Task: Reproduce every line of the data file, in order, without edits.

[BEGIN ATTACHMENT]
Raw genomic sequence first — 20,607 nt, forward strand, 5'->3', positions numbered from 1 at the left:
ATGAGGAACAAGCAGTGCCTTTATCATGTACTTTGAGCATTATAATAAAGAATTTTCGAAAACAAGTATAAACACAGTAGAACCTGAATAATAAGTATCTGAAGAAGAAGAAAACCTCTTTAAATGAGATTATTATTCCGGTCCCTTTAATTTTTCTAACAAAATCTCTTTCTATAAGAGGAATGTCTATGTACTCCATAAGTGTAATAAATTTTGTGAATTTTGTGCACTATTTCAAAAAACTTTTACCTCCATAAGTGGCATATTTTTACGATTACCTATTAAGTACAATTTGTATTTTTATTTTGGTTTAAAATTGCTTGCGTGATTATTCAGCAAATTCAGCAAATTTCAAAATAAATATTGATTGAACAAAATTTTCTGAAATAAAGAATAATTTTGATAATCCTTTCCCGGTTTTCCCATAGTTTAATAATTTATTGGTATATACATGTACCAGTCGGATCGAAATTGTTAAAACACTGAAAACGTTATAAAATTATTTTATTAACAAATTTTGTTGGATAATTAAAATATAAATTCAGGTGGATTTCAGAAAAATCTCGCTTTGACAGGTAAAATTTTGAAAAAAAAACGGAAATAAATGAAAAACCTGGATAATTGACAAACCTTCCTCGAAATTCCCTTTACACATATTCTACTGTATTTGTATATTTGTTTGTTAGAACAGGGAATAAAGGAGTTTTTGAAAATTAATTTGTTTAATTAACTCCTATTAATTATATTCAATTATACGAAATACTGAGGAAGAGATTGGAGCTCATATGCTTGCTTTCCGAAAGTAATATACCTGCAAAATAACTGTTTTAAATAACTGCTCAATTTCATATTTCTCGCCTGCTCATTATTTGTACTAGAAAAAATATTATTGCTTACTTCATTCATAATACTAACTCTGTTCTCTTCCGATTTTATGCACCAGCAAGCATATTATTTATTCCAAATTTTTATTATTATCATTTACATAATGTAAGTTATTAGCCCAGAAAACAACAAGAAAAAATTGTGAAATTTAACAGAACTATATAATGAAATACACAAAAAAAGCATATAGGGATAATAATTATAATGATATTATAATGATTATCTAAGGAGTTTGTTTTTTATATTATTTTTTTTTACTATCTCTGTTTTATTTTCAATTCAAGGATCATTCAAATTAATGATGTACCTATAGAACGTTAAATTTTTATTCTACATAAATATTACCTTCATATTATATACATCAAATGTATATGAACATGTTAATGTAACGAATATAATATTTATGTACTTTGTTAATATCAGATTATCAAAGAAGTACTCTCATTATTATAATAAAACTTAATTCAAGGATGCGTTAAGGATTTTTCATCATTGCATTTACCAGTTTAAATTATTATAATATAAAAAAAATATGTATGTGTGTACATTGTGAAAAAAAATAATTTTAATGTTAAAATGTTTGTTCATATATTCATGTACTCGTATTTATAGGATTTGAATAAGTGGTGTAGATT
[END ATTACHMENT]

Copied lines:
Raw genomic sequence first — 20,607 nt, forward strand, 5'->3', positions numbered from 1 at the left:
ATGAGGAACAAGCAGTGCCTTTATCATGTACTTTGAGCATTATAATAAAGAATTTTCGAAAACAAGTATAAACACAGTAGAACCTGAATAATAAGTATCTGAAGAAGAAGAAAACCTCTTTAAATGAGATTATTATTCCGGTCCCTTTAATTTTTCTAACAAAATCTCTTTCTATAAGAGGAATGTCTATGTACTCCATAAGTGTAATAAATTTTGTGAATTTTGTGCACTATTTCAAAAAACTTTTACCTCCATAAGTGGCATATTTTTACGATTACCTATTAAGTACAATTTGTATTTTTATTTTGGTTTAAAATTGCTTGCGTGATTATTCAGCAAATTCAGCAAATTTCAAAATAAATATTGATTGAACAAAATTTTCTGAAATAAAGAATAATTTTGATAATCCTTTCCCGGTTTTCCCATAGTTTAATAATTTATTGGTATATACATGTACCAGTCGGATCGAAATTGTTAAAACACTGAAAACGTTATAAAATTATTTTATTAACAAATTTTGTTGGATAATTAAAATATAAATTCAGGTGGATTTCAGAAAAATCTCGCTTTGACAGGTAAAATTTTGAAAAAAAAACGGAAATAAATGAAAAACCTGGATAATTGACAAACCTTCCTCGAAATTCCCTTTACACATATTCTACTGTATTTGTATATTTGTTTGTTAGAACAGGGAATAAAGGAGTTTTTGAAAATTAATTTGTTTAATTAACTCCTATTAATTATATTCAATTATACGAAATACTGAGGAAGAGATTGGAGCTCATATGCTTGCTTTCCGAAAGTAATATACCTGCAAAATAACTGTTTTAAATAACTGCTCAATTTCATATTTCTCGCCTGCTCATTATTTGTACTAGAAAAAATATTATTGCTTACTTCATTCATAATACTAACTCTGTTCTCTTCCGATTTTATGCACCAGCAAGCATATTATTTATTCCAAATTTTTATTATTATCATTTACATAATGTAAGTTATTAGCCCAGAAAACAACAAGAAAAAATTGTGAAATTTAACAGAACTATATAATGAAATACACAAAAAAAGCATATAGGGATAATAATTATAATGATATTATAATGATTATCTAAGGAGTTTGTTTTTTATATTATTTTTTTTTACTATCTCTGTTTTATTTTCAATTCAAGGATCATTCAAATTAATGATGTACCTATAGAACGTTAAATTTTTATTCTACATAAATATTACCTTCATATTATATACATCAAATGTATATGAACATGTTAATGTAACGAATATAATATTTATGTACTTTGTTAATATCAGATTATCAAAGAAGTACTCTCATTATTATAATAAAACTTAATTCAAGGATGCGTTAAGGATTTTTCATCATTGCATTTACCAGTTTAAATTATTATAATATAAAAAAAATATGTATGTGTGTACATTGTGAAAAAAAATAATTTTAATGTTAAAATGTTTGTTCATATATTCATGTACTCGTATTTATAGGATTTGAATAAGTGGTGTAGATT